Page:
It may be hard to imagine what Harrison McCain Scholarship winners Shana Jardine and Alp Ozgoren would have in common. Jardine, from a small New Brunswick town, lives in Alexandra Hall and is fully immersed in the King’s experience through both her Foundation Year Program classes and her daily life, all on the King’s campus. Ozgoren on the other hand, born in Turkey and raised partially near Toronto, lives with his family and takes most of his classes at Dal. But while he might not spend all his time on campus, Ozgoren knows another, equally consuming side of the King’s experience: he’s a guard on the King’s Blue Devils basketball team.
What they share, in addition to the academic achievements that helped them both win the Harrison McCain Scholarship, is determination and a growing sense of their capabilities. And while they each have clear plans, Ozgoren and Jardine see themselves as explorers; they’re wide open to what these next few years might bring.
Shana Jardine’s Bachelor of Journalism (Honours) program checks all the boxes. “I wanted to study journalism, I wanted to go to King’s and I wanted to do the Foundation Year Program,” she explains. “I took a journalism class in my last year of high school and I knew. I was like, this is it for me. I wanted both a small university and a bigger city experience and King’s, with its amazing journalism program, was perfect.” When she learned about FYP, that solidified it.
Jardine set her sights on the Harrison McCain Scholarship. “I wanted it…I needed it,” she says. “My parents help as much as they can but being away from home and in the city is expensive. There are expenses you don’t realize until you’re on your own. I mean I have to pay to do laundry! I didn’t even know there was such a thing,” she laughs.
The moment she got the news that she’d been awarded the Harrison McCain Scholarship lives in her memory. “I’d been checking my emails non-stop once I knew I’d been short-listed. My parents had gone to pick up my sister from a volleyball game when the email came in. I literally shrieked and I completely terrified our dogs. Then I called my mom.” Her parents, she says, were thrilled, but not really surprised; Jardine has been achieving, in one way or another, all her life.
Jardine has settled easily into life at King’s. “I love the size of it. Everyone knows everyone … and I’m being exposed to different opinions and beliefs every day. You feel like you have family here. My professors and tutors…they’re all rooting for us.”
As for her future, she’s both focused and open to what may come. “I love to write. I can see myself in Halifax working in some aspect of journalism. I want to explore videography and documentary film making and use them to communicate social issues that matter to me, like climate change, for example. This is my time to try things out.”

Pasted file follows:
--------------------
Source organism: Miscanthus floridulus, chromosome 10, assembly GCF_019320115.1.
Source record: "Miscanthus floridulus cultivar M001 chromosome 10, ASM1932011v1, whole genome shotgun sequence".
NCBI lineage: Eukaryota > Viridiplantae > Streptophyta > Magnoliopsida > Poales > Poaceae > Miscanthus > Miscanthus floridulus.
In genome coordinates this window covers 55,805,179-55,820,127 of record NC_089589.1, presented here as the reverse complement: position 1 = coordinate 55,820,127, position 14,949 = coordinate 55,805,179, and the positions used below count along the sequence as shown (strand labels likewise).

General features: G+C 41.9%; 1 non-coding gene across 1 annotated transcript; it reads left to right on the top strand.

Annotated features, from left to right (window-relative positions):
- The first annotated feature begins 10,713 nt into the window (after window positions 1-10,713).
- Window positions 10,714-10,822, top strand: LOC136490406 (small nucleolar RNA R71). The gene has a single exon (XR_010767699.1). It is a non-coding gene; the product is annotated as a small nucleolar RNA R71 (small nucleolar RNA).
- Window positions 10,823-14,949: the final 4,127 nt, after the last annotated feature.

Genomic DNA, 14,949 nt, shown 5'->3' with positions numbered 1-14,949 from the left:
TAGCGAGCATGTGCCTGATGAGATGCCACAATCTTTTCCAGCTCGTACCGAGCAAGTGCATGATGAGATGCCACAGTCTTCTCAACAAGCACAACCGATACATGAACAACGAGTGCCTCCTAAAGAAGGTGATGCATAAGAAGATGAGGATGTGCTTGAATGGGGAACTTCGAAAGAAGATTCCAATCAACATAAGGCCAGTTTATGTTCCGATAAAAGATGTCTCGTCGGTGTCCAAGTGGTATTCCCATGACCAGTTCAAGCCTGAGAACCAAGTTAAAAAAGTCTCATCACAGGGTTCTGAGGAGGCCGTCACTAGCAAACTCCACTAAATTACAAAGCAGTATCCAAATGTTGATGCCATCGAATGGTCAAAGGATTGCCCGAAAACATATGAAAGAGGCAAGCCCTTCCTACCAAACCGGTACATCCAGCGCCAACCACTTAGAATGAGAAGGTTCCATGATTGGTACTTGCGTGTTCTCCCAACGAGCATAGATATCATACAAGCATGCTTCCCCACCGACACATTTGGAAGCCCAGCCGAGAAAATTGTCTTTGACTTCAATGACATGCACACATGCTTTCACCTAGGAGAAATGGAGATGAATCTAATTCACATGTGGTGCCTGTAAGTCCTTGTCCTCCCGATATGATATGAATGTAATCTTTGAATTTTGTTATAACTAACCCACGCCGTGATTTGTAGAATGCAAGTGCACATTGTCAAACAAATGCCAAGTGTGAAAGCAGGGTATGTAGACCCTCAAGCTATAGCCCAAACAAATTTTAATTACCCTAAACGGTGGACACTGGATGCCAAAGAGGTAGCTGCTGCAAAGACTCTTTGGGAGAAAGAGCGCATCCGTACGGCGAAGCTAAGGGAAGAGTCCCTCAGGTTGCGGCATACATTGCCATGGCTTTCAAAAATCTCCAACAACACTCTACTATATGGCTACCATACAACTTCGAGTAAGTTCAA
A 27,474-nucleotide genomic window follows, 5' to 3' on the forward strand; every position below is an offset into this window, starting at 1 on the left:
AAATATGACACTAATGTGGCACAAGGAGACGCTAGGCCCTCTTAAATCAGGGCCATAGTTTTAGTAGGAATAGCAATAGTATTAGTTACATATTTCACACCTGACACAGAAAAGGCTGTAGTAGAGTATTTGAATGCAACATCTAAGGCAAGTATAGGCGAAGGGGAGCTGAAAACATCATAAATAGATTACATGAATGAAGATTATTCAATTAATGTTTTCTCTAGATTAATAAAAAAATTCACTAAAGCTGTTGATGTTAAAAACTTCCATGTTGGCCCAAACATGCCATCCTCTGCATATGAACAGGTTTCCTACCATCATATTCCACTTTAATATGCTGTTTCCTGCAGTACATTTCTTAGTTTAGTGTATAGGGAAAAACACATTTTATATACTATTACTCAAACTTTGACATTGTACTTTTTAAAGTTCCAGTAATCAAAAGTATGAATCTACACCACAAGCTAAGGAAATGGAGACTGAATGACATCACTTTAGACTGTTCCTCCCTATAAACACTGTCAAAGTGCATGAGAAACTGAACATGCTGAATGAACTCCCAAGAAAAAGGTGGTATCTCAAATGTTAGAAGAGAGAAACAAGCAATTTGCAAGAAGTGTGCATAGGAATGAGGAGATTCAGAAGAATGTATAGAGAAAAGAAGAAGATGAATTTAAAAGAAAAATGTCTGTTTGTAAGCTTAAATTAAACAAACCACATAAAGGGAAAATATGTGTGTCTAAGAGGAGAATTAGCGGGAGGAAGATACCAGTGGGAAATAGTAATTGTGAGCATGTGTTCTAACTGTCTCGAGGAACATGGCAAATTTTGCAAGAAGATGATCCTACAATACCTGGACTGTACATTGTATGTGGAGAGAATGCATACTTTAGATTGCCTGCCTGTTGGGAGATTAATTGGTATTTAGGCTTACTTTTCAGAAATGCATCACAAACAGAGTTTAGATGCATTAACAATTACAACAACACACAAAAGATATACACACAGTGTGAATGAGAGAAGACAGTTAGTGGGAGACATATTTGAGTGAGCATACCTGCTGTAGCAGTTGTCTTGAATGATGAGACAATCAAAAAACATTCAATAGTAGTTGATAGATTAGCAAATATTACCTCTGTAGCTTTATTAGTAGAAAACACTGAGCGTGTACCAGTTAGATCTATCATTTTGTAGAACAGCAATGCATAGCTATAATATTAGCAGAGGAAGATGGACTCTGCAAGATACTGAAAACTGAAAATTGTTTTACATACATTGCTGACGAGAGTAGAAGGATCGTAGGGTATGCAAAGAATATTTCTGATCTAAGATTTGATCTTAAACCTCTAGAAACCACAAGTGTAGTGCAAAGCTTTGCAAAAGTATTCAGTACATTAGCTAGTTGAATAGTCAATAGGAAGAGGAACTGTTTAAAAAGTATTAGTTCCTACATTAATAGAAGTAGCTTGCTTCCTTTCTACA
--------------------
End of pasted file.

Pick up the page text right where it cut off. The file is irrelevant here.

The first thing you notice about Alp Ozgoren is a kind of low-key confidence not uncommon to young athletes. He was known as the best basketball player on his high school team and one of the best in his league. Look past his easy charm and it becomes clear that Ozgoren is a determined guy with a mature vision. Ozgoren has a plan.
“I was looking at Dalhousie,” he says when asked what brought him to King’s. “But I met the King’s basketball coach during the recruitment process, and I started to look at King’s more closely.” Now he’s a guard on the UKC Blue Devils and has little time that’s unaccounted for. It’s classes, daily practice, study, game day, repeat.
In the first year of a Bachelor of Arts program, Ozgoren has not yet declared a major, which suits him just fine. He’s taking a range of courses, all part of giving himself what he calls ‘a wider view’ of things. “For me the university environment is a place to discover things I wasn’t aware of that I might want to pursue.”
Though he sees himself, in the long run, as a potential business entrepreneur, at this point basketball is core to his dreams. “I love to see and experience new things,” he says. “Maybe I can use basketball as a way to travel and see the world and I can spend a year or two overseas playing in a European league.”
Ozgoren may make things look easy, but he’s both earnest and motivated. “Basketball makes me a better version of myself, the best version,” he declares. “I keep getting better, not just as an athlete but as a person. I always want to get to the next level in the game and in my life.” Joining the Blue Devils was humbling, he says. “You go from being the best player on your high school team to being an 18 year-old kid playing with guys in their 20’s. But it really brings my desire to get better to life. I want to be as good as them. And I learn from them.”
His love of the game notwithstanding, being a student comes first, he affirms. “The Harrison McCain Scholarship makes my university experience easier, for sure. But it’s also a way for me to keep myself on track… set a standard for myself, keep improving.” As for how he found out he’d been selected, he was studying. “It was one of those times when I got distracted and picked up my phone and saw the email. First thing I did was call my mom. We had a really happy moment between us. It was great.”
Shana Jardine and Alp Ozgoren are two first year students who bring the total number of Harrison McCain Scholars studying at King’s to eight. Worth $16,000 over four years, the Harrison McCain Scholarship is granted to high school graduates in Canada who have a minimum admission average of 80 per cent, documented financial need and a recognized desire to fund their own education.